Member Comments

1. Scott Bell, District 2, thanked GVEA for continuing to diversify generation sources, said that integrated renewable sources, combined with energy storage, can reduce carbon emissions and asked that GVEA not invest in fossil fuel generation sources.

2. Allen Carpenter, District 4, commented on GVEA’s 2019 annual meeting and the vast number of member comments regarding reducing carbon emissions. He said he does not support reducing carbon and that the purpose of GVEA should be to provide reliable power to members as economically and efficiently
as possible.

3. Kasey Casort, District 2, expressed appreciation for GVEA’s efforts to invest in renewable energy, shared her support for On-Bill Financing and said GVEA should work towards decommissioning Healy 1 and developing more renewable energy projects.

4. Terry Chapin, District 1, shared his appreciation for GVEA’s actions to promote and support renewable energy, and encouraged GVEA to seize opportunities to shift to more renewable sources and decommission diesel and coal-fired generation facilities to reduce climate change.

5. Tyler and Erin Dynes, District 7, said the new bill paying kiosk at Three Bears Grocery in Healy is rad and to keep up the good work.

6. Steve Estes, District 1, encouraged GVEA to consider installing electric vehicle (EV) charges in the Delta Junction area.

7. Jane Gibson, District 4, thanked GVEA for providing consistent and dependable power throughout severe cold and inclement weather episodes, and for keeping rates reasonable and affordable.

8. Tristan Glowa, District 1, thanked GVEA for the virtual annual meeting and the work of the cooperative to educate and engage members. He voiced his support for GVEA’s efforts to increase renewables and implement an On-Bill Financing Program. He encouraged GVEA to increase the board’s carbon reduction goal, increase large scale renewables, and retire Healy Unit 1 in conjunction with collaboration and unification of a Railbelt energy system.

9. Don Gray, District 4, complimented GVEA on a great virtual meeting, commented on the recent installation of solar panels at his home and thanked GVEA and Solarize Fairbanks for their assistance with the new system.

10. Thomas Hartnell, District 1, noted that the Pledge of Allegiance was absent from the beginning of the meeting. He inquired how GVEA plans to update infrastructure to accommodate the increased load from EV chargers. Mr. Hartnell also suggested GVEA upgrade the control system on the Battery Energy Storage System (BESS), commented on the 7 Cooperative Principles, and thanked GVEA for the hard work and diligence in staying safe while keeping the lights on.

11. Terry Hinman, District 7, thanked GVEA employees for adapting in these unusual times and continuing to provide reliable electricity.

12. Joshua Knicely, District 5, said fossil fuels are antiquated and damaging the environment. He also said GVEA should switch over to renewables and green energy.

13. Tammy George, District 7, asked if the public has a right to camp or travel with four wheelers down the Intertie Right-of-Ways, specifically in the Cantwell area.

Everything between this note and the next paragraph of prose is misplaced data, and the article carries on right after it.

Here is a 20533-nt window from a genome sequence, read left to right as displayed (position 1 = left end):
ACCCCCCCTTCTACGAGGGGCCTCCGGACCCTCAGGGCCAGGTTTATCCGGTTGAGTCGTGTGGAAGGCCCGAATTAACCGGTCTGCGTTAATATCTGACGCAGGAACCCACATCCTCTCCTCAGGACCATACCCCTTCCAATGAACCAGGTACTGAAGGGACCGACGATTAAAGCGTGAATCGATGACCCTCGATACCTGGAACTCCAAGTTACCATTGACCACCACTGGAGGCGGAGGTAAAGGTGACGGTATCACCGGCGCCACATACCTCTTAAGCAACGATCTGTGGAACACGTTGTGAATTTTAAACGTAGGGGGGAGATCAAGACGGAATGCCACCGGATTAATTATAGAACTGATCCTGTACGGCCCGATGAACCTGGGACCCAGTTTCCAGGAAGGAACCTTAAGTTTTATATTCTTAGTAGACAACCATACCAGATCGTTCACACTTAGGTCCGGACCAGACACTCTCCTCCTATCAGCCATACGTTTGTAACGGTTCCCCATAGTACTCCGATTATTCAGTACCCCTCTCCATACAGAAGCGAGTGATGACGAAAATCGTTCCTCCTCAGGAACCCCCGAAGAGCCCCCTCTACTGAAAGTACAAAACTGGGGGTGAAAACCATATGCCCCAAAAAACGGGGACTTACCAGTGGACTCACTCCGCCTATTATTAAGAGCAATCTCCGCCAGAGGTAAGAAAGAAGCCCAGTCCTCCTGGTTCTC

14. Patrice Lee, District 4, thanked GVEA for efforts to move ahead with improved energy efficiency, more renewable energy, and a greater percentage of renewable energy into the electrical mix.

15. Dianne Marshall, District 1, encouraged GVEA to continue to support the installation of EV chargers along the Parks and Richardson Highways. She also suggested GVEA support updated regulations addressing the installation of charging stations for businesses.

16. Philip Martin, District 2, thanked the GVEA board for steps taken to move toward a renewable energy future. He asked the board to consider pumped hydro, tide and river turbine power generation and other strategies to expand battery capacity to regulate renewables. He also asked that the board develop a wish-list of renewable energy projects to submit for federal grants. He asked that the SNAP Program be modified to be more generous to attract new contributors, and for the inclusion of renewable energy projects as part of On-Bill Financing options.

17. Diane Preston, District 2, thanked the board for establishing a carbon reduction goal, but said it’s time to increase the goal both in terms of the percentage and carbon emissions. She said the Healy Unit 1 power plant needs to be decommissioned. She thanked GVEA for its work on the Railbelt Reliability Council and the prospects of an On-Bill Financing Program. She asked that GVEA increase its efforts on energy efficiency for both homes and businesses, and that time of day metering be considered.

18. Martha Raynolds, District 1, said she appreciated GVEA’s proactive RFI for renewable projects and hopes that Healy 1 can be retired to reduce carbon emissions. She said if GVEA has some shovel-ready renewable energy projects that GVEA may qualify for future federal infrastructure money.

19. James Rogan and Mary Leahy, District 2, asked what GVEA is doing to help members with solar installations.

20. Jim Schwarber, District 4, commented on the cooperative principle of concern for community. He said GVEA has a responsibility to reduce its carbon footprint to zero and asked the board to revisit GVEA’s carbon reduction goal and increase the goal to 50% by 2030, and 100 percent by 2045. He said he supports GVEA adopting a robust tariffed On-Bill Financing Program and asked GVEA to provide direct support for electric vehicles and EV Chargers.